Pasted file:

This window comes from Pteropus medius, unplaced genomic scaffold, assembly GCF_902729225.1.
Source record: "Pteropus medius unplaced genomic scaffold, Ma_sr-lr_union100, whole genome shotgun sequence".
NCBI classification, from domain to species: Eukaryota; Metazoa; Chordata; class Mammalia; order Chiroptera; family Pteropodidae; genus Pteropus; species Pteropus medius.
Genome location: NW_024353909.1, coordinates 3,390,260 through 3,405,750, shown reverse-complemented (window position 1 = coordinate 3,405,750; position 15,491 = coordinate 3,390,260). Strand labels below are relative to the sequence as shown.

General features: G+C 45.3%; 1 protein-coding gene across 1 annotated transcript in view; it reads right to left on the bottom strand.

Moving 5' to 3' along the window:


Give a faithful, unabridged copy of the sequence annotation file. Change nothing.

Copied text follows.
This window comes from Pteropus medius, unplaced genomic scaffold, assembly GCF_902729225.1.
Source record: "Pteropus medius unplaced genomic scaffold, Ma_sr-lr_union100, whole genome shotgun sequence".
NCBI classification, from domain to species: Eukaryota; Metazoa; Chordata; class Mammalia; order Chiroptera; family Pteropodidae; genus Pteropus; species Pteropus medius.
Genome location: NW_024353909.1, coordinates 3,390,260 through 3,405,750, shown reverse-complemented (window position 1 = coordinate 3,405,750; position 15,491 = coordinate 3,390,260). Strand labels below are relative to the sequence as shown.

General features: G+C 45.3%; 1 protein-coding gene across 1 annotated transcript in view; it reads right to left on the bottom strand.

Moving 5' to 3' along the window: